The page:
What Is the Best Waiting Period to Use When I Buy Disability Insurance?


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All disability policies come with a waiting period. This is true whether the type of disability policy that you purchase is a long-term or short-term plan. The waiting period with disability insurance functions very much like the deductible with auto insurance and with health insurance. It reduces the insurance company’s liability, by forcing you to shoulder at least some of the upfront costs of an insurable event.

If you’re buying disability insurance, there are a few things you will need to know about the waiting period so that you can purchase a policy as an informed consumer.

The Shorter the Waiting Period, the Higher the Premium

This is true because the shorter the waiting period, the more exposure the insurance company has to paying benefits early in the process. A longer waiting period does the opposite – it shifts more of the burden of your disability cost to you early on in the claim, which enables the insurance company to charge a less expensive premium.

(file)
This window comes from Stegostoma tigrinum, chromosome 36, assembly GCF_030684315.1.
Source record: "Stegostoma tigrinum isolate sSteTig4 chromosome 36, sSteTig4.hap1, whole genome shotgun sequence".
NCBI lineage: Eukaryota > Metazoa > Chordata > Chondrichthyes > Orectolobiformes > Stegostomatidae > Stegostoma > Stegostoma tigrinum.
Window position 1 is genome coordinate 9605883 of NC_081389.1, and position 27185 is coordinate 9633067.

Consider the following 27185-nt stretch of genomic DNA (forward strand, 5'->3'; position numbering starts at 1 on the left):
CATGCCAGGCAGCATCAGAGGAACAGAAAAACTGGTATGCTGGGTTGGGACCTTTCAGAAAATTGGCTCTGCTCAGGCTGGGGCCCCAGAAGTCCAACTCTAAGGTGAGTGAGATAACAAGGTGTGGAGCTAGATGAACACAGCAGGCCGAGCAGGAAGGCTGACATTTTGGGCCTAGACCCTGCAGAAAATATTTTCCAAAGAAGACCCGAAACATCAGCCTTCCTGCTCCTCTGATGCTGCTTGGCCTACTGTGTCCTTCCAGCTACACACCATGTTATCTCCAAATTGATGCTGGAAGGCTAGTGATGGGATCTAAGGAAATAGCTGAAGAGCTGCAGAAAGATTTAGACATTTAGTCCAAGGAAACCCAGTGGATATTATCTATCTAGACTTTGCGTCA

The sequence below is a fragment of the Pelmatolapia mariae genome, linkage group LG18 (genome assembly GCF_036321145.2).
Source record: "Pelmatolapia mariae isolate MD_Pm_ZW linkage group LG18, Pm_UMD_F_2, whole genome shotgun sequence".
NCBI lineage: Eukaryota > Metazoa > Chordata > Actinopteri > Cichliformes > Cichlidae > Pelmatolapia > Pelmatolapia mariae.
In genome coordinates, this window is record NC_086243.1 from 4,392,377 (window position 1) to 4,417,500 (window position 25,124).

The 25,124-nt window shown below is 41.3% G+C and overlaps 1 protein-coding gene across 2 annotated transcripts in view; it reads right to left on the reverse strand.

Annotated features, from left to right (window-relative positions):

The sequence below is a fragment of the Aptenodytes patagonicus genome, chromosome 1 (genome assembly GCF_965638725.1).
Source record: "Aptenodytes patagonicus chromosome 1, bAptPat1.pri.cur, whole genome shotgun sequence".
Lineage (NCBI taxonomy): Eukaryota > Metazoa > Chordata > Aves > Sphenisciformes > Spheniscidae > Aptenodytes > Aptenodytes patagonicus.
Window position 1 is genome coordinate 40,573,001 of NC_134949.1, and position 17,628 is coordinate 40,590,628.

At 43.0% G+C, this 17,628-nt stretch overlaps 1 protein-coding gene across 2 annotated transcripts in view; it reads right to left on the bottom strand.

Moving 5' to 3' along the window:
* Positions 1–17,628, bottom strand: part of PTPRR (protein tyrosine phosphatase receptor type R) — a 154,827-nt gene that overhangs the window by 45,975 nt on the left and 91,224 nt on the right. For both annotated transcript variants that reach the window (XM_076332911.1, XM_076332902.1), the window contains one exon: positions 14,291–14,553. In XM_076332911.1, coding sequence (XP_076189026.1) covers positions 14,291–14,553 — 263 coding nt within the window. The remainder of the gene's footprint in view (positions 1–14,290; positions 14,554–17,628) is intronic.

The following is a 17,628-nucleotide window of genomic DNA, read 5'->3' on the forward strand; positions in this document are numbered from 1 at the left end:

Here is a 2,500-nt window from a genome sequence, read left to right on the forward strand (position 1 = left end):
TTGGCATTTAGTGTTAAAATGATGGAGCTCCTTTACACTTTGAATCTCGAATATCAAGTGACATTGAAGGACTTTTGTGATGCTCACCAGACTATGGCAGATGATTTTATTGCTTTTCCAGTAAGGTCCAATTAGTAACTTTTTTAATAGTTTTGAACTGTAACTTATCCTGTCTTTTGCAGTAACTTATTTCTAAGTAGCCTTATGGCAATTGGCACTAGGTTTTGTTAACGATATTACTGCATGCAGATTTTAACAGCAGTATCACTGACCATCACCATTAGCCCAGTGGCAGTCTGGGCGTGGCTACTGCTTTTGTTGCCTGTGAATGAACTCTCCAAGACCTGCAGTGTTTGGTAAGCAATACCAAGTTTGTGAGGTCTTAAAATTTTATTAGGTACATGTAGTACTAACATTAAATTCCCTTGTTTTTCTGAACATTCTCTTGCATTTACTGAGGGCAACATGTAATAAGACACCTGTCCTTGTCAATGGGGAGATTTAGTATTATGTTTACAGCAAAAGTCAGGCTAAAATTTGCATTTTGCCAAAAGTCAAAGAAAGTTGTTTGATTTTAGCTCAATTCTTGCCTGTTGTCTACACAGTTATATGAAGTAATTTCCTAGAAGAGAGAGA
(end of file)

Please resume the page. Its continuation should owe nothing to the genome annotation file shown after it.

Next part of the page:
If you are looking to make a disability policy more affordable, going with a longer waiting period is one of the best ways to do it. On a short-term disability policy, a typical waiting period is 30 days, but you can make it as short as two weeks, or as long as 90 days. The difference in premium costs will be substantial from one extreme to the other.